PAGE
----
The service provided by E, with this agreement is for research, letter writing, and grant writing. This service is for a consecutive twelve month period beginning on the date on this agreement or the date on the Client's check, whichever date comes first. If E does not generate a grant within twelve months for the above mentioned client, E will provide a second consecutive twelve months of service at no additional charge. The total cost of this service is $7500.00 also referred as the "RETAINER" amount. The total grant amount awarded must be a minimum of $100,000.00, for the balance to be due. You, the client, agree to all of the terms of this agreement in its entirety, as for governing law, both parties agree that this is a business transaction, and that this agreement shall be construed and enforced according to the laws of the State of Y and any dispute under this agreement must be brought in this venue and no other, if the Client requests supplementary services, additional cost/charges may apply. The retainer fee is non-refundable due to the nature of the services provided by E.

During the contract period, B was told by E that in order to receive the grant funding, a non- profit organization would have to be formed to receive 5% of the grant. E told B that after the non-profit was formed, a grant in the amount of $450,000 would be released. B then entered into a second agreement with E to form you, and paid E an additional $6,200.

This agreement stated in pertinent part:

Non-Profit Corporation: We will prepare and file with the Secretary of State, Articles of

Incorporation (including the filing fee for the articles), as well as we will serve as your Resident Agent for one year. You will receive your Corporate Charter, your filed articles, a corporate minutes book that includes your By-laws, some sample minutes, the corporate seal and your corporate EIN.

Application Form 1023 Completion: We will facilitate the completions of all necessary documents and forms (the primary form is the 1023) and submit them on your behalf to the

Internal Revenue Service. You will be responsible for any IRS filing fees. We will provide counseling, guidance and support throughout the process and after filing with the IRS will interact with them on your behalf answering any questions they pose. We will also file with the state of Y. A "How to Use Your Non-Profit" CD will also be sent to you.

Paralegal Services: We will provide consulting and guidance to show you how to operate your corporation. This includes documentation as well as a manual on how to maximize the benefits of your corporation and keys to help you function within the corporate environment.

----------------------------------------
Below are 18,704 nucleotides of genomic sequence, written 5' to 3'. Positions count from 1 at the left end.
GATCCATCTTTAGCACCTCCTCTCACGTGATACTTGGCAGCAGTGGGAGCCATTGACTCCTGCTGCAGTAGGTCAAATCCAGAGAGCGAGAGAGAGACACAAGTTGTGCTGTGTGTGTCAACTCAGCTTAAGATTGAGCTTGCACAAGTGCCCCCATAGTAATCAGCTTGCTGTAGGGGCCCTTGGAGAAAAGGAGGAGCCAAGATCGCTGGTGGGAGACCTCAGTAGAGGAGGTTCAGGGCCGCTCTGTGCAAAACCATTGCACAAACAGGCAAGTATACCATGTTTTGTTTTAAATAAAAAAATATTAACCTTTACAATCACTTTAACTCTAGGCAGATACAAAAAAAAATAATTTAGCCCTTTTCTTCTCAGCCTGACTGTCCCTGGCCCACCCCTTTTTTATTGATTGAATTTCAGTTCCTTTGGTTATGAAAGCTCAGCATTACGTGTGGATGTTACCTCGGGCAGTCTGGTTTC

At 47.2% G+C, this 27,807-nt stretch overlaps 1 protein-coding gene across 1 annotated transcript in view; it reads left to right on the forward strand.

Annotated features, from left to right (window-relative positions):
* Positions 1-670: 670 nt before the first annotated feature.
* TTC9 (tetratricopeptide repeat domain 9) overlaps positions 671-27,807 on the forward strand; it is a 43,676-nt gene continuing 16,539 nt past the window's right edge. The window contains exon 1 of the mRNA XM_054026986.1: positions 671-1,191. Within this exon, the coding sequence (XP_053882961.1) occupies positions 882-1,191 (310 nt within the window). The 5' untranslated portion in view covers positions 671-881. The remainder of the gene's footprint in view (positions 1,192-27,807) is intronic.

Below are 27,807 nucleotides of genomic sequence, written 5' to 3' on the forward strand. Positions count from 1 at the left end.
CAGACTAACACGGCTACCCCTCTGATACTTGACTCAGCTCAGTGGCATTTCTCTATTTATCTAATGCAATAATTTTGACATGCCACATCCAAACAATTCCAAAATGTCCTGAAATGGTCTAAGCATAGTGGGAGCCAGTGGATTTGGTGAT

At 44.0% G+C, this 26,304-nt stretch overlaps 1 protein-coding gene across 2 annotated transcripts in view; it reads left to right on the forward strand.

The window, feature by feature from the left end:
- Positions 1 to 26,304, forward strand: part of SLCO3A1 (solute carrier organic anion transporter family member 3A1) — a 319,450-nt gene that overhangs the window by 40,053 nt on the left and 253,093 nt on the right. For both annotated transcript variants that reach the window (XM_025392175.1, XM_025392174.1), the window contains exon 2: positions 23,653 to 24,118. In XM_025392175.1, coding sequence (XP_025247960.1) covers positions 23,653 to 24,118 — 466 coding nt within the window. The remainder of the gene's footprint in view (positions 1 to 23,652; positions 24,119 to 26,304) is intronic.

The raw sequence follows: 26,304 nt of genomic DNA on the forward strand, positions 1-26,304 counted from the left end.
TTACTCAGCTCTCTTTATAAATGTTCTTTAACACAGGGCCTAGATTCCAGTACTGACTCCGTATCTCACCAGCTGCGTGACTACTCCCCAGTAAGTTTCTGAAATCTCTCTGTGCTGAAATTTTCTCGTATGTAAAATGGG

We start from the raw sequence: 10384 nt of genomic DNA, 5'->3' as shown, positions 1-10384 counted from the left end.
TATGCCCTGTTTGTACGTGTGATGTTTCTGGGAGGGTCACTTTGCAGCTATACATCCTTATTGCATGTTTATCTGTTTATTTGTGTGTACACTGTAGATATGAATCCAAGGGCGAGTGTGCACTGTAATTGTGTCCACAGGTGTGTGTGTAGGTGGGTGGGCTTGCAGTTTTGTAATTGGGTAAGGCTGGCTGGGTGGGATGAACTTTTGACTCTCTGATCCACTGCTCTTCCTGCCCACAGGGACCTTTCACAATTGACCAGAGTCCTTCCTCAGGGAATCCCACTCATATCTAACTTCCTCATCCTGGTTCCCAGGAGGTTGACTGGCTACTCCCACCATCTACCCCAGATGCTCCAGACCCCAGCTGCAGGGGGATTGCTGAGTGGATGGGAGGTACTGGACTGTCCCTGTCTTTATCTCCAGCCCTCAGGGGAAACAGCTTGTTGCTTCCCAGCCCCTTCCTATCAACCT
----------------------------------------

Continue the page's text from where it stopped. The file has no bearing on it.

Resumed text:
The agreement was also accompanied by the following statement:

I hereby understand and agree that E cannot provide me with tax advice. I further agree that I am not applying for non-profit status for the purposes of a tax shelter or tax avoidance purposes. I understand and agree that these services I am purchasing are not consumer purchases regulated under state/federal consumer fraud statutes nor are these services a product/service that can be returned for a refund. Therefore, all sales are final. I also understand and agree that E is not responsible for any illegal acts, misuse, or abuse of the corporation to be formed on my behalf.

The agreement was signed by B.

As a result of the agreement, you were incorporated under the laws of the state of Y on X. Your

Articles of Incorporation state that your purpose is to be a nonprofit public benefit entity that is not organized for the private gain of any person. Your operations will be conducted in the state of Z.

Your initial application for exemption describes your purpose as being to strengthen communities, focusing on families, children, and education. You provide financial resources to non- profit organizations in the area, and fund projects that enhance the community and small businesses. You continued by stating you are located in a rural area that does not have resources for community centers, playgrounds and educational needs and you will provide funds to assist in the development of these types of programs and projects. You have no plans to be involved with any other non-profit organization but you may consider giving donations to two organizations in your area in the future. You also stated that you will only give funds to other 501(c)(3) organizations.